Whilst this may not be most exciting topic to do a blog post about, there have been recent changes to the Court fees payable on the issue of certain applications. This post is intended to highlight the changes and what is different.
On 22 March 2021, the government launched a consultation on ‘increasing selected court fees and Help with Fees income thresholds by inflation’. The consultation closed on 17 May and the response has now been published.
It has historically been the case that the government have reviewed Court fees for issuing proceedings and increased these in line with inflation. There has been no significant changes to the fee structure since 2016.
The government’s response to the proposal was that: “The proposed increases reflect historic inflation and are therefore not an increase in real terms.
The income generated from these proposals will go towards the running cost of HMCTS and will ensure that the courts and tribunals continue to deliver access to justice for all”.
The government decided as part of the increases to increase 129 court fees across the board in both family and civil proceedings.
Does this mean that it will cost more to take matters to Court?
In terms of the Court fees for family cases, these, for the most part, have been included within the fees that have increased. The key points and changes are as follows:
The court fee on divorce/dissolution proceedings (including dissolution of a Civil Partnership) has increased by £43 from £550 to £593. This presents the most significant change in court fees in a family setting.
Interestingly, the remainder of the fees for marriage and civil partnership proceedings remain the same as they did under the pre-30 September 2021 rates.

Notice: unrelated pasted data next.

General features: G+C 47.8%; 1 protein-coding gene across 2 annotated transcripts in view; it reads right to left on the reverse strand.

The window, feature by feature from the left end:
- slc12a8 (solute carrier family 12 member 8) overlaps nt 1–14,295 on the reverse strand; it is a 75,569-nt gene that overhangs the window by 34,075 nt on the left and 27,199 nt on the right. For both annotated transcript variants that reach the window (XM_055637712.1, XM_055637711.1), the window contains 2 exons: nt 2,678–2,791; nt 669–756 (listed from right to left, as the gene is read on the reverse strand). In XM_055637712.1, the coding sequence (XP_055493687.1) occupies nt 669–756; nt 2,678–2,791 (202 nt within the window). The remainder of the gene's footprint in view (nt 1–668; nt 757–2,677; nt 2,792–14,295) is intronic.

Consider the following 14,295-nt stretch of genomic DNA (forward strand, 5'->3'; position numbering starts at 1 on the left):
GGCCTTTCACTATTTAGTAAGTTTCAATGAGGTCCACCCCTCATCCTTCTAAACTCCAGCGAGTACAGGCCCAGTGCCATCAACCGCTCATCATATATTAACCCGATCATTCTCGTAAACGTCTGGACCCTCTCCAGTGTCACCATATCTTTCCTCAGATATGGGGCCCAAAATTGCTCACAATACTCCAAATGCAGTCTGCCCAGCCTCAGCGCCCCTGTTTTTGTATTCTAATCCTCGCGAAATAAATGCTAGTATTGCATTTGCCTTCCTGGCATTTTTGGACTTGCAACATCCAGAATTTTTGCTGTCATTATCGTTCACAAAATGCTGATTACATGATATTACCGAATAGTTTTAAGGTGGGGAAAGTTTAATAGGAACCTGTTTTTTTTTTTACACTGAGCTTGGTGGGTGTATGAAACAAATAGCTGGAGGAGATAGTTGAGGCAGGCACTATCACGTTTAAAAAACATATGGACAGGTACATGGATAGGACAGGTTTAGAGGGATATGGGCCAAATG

In terms of the matrimonial finances, if you and your ex are able to agree matters and need to file an order by consent (where you both agree to this) the Court fee has increased from £50 to £53. When you and your ex cannot agree the finances and need to issue court proceedings, the cost of this has increased by £20 from £255 to £275.
In terms of children matters, there has been an increase of £17 from £215 to £232, this applies for both new orders sought from the Court and for enforcement of existing orders. If there is already an enforcement order and this is breached, the court fee has increased from £95 to £102 (being a £7 increase).
For protective orders, such as Forced Marriage Protection Orders, Occupation Orders (to regulate occupation of the family home) and Non-Molestation Orders (injunctions) remain without a fee as these are orders required to protect individuals.
The full list of fees can be found here Court and Tribunal Fees
But I am on a low income, can I still get help with fees?
Whilst the government have increased Court fees, the fee remission scheme, or “Help With Fees” continues. The Government have counteracted the measures somewhat by increasing the income threshold from £1,085 for a single person to £1,170 and from £1,245 for a couple to £1,345.
This does not take into account the uplifts for children which is £265 a month extra for each child you have. For example, your gross income (income before tax and deductions) if you were single and had two children could be £1,700 per month to benefit from a fee remission.
If you qualify for a fee remission, you would not have to pay the Court fee. Click here for more information get help with court fees.
At Prince Family Law, our Family Law experts are on hand to assist you with any family matter you may have.